Jake Virtanen was added to the Canadian roster, ostensibly for leadership qualities given his participation a year ago on the gold medal winners at the 2015 WJC. Unfortunately, he was ineffective offensively through much of the tournament and under pressure during the nail-biting quarterfinal contest against Finland, his three minor penalties were all arguably unnecessary. Despite the sub-par performance, Virtanen remains a uniquely talented and skilled power forward with potential to become a very reliable member of the Vancouver Canucks.

Returnees Brayden Point (TBL) and Lawson Crouse (FLA) collected five points each in five games. Point showed signs of rust, as he was recovering from a shoulder injury suffered on November 17 and he hadn’t played a meaningful game until Canada’s second pre-tournament tilt in Finland. Crouse tallied an important goal in the quarterfinal loss, but like much of the team, he likely left supporters wanting more.

The defensemen all possess offensive skills, and most are having very productive seasons with their respective club teams. However, the group was responsible for a number of glaring errors in Finland and all told, accounted for 10 scoring points at the WJC. With a rating of +4, Roland McKeown (CAR) led the team by a wide margin.

Ice Chips: Canada did not have a player named to the tournament All-Star team and it was shutout of the individual awards…Marner and Dylan Strome (ARI) led Canada in scoring, finishing the event with identical scoring stats – four goals and two assists in five games. Nineteen other players finished ahead of Marner and Strome in the scoring race…Hicketts and Thomas Chabot (OTT) were the top scorers among Canadian defensemen with three points each…Finland led the tournament with 12 power play goals…A total of 62 players in the tournament are members of junior teams in the CHL…It is safe to say that many of the draft eligible players in the 2016 WJC outperformed most of the drafted and signed players on the Canadian roster. Forward Julien Gauthier was the only player on Team Canada not yet drafted or signed by an NHL team. He is eligible for the 2016 NHL Draft…Sweden returned 12 players to the WJC from the previous event. Many of those players are actually playing professional hockey this season. Sweden finished fourth, dropping the bronze medal game to the USA by a score of 8-3. All of the Canadians, except Virtanen, are playing junior or college hockey…A total of nine players are eligible to return for Canada next year, when the event will be held jointly by the cities of Toronto and Montreal.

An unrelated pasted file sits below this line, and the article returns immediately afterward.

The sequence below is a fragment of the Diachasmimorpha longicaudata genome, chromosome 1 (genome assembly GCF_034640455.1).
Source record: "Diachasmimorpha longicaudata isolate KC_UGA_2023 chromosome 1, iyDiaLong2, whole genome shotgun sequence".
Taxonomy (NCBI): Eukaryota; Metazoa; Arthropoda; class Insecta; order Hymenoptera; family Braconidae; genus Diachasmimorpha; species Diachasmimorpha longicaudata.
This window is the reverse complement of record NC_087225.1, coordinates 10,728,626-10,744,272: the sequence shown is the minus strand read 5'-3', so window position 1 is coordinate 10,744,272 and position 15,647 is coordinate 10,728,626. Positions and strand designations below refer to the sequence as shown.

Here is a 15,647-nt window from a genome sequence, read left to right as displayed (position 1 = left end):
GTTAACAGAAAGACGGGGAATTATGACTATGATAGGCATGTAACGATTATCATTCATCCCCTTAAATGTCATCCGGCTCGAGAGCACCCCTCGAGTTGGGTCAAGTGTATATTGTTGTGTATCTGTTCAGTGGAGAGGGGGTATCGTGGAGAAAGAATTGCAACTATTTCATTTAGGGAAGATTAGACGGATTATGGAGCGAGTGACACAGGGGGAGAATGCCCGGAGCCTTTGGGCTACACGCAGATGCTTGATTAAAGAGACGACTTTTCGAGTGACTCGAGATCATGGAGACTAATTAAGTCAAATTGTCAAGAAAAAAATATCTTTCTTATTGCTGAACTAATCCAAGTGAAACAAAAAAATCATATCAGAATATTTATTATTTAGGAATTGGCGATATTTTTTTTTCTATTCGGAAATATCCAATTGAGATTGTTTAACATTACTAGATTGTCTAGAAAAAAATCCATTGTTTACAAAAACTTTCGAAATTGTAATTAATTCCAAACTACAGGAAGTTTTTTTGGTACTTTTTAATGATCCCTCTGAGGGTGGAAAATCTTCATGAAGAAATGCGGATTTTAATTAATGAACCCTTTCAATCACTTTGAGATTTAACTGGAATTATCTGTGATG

Belarus | Canada | Czech Republic | Denmark | Finland | Russia | Slovakia | Sweden | Switzerland | USA

Follow Glen Erickson on Twitter via @glenerickson51